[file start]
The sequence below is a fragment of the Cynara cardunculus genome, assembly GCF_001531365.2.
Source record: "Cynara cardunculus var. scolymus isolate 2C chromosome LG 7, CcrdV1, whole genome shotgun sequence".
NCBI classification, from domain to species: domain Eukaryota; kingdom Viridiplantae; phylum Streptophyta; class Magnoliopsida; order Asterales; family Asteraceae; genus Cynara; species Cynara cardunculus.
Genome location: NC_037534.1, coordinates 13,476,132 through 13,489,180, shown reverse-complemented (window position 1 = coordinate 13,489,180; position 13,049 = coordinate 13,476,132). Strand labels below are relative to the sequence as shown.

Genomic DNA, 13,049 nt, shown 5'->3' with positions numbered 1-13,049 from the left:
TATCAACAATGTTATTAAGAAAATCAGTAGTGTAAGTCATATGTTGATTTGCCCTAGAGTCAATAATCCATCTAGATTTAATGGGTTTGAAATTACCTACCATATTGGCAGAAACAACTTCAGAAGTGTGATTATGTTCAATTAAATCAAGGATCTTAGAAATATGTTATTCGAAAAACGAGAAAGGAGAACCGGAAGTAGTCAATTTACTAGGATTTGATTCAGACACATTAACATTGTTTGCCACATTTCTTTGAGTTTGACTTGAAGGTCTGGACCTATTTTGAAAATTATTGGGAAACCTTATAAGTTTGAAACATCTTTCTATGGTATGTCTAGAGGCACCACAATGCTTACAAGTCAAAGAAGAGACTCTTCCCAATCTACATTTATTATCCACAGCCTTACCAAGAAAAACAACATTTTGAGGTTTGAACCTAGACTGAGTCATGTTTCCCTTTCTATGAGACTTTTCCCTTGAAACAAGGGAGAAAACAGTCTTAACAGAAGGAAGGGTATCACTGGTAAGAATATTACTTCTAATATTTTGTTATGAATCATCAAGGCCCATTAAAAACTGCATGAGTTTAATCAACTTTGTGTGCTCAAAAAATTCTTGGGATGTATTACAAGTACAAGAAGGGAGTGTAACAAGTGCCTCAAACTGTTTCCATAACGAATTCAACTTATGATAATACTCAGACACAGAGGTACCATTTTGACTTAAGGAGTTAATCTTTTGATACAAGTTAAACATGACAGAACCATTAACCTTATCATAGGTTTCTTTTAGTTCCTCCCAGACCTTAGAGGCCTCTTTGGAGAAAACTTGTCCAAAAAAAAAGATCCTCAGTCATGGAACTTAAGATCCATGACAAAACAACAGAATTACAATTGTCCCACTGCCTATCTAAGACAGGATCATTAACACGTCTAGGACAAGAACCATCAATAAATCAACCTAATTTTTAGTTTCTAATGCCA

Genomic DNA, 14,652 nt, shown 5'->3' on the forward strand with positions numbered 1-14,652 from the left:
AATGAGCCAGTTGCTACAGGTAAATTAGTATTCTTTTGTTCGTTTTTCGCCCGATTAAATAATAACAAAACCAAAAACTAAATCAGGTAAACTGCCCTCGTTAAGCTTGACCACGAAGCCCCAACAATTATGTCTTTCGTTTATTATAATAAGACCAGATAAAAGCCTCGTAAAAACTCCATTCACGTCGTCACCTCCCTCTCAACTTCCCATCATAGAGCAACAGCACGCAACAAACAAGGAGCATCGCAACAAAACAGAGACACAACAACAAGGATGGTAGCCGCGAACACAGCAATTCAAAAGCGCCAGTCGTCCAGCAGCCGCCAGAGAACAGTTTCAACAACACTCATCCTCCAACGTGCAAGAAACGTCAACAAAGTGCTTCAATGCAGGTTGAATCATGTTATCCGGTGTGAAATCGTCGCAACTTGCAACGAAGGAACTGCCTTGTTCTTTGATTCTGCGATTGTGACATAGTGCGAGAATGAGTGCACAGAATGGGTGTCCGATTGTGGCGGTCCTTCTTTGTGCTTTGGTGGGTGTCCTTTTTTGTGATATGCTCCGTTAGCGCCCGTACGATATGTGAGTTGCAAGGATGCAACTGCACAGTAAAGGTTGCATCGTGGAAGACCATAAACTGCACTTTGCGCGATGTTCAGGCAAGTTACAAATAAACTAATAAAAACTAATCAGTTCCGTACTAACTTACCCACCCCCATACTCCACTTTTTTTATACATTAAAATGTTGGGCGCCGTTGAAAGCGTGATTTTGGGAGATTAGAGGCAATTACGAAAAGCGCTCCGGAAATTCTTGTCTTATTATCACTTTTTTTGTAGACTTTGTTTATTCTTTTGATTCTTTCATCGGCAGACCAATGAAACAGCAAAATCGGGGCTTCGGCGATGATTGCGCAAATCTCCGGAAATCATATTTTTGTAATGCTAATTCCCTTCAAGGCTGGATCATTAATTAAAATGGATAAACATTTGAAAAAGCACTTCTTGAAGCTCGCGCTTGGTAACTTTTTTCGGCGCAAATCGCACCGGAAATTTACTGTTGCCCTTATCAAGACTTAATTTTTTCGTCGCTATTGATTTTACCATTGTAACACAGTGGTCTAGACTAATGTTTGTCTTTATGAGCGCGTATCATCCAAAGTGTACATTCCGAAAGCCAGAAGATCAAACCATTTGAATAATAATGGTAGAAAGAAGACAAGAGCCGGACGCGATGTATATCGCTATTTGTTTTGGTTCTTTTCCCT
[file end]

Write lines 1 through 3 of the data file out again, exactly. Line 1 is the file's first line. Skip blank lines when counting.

The sequence below is a fragment of the Cynara cardunculus genome, assembly GCF_001531365.2.
Source record: "Cynara cardunculus var. scolymus isolate 2C chromosome LG 7, CcrdV1, whole genome shotgun sequence".
NCBI classification, from domain to species: domain Eukaryota; kingdom Viridiplantae; phylum Streptophyta; class Magnoliopsida; order Asterales; family Asteraceae; genus Cynara; species Cynara cardunculus.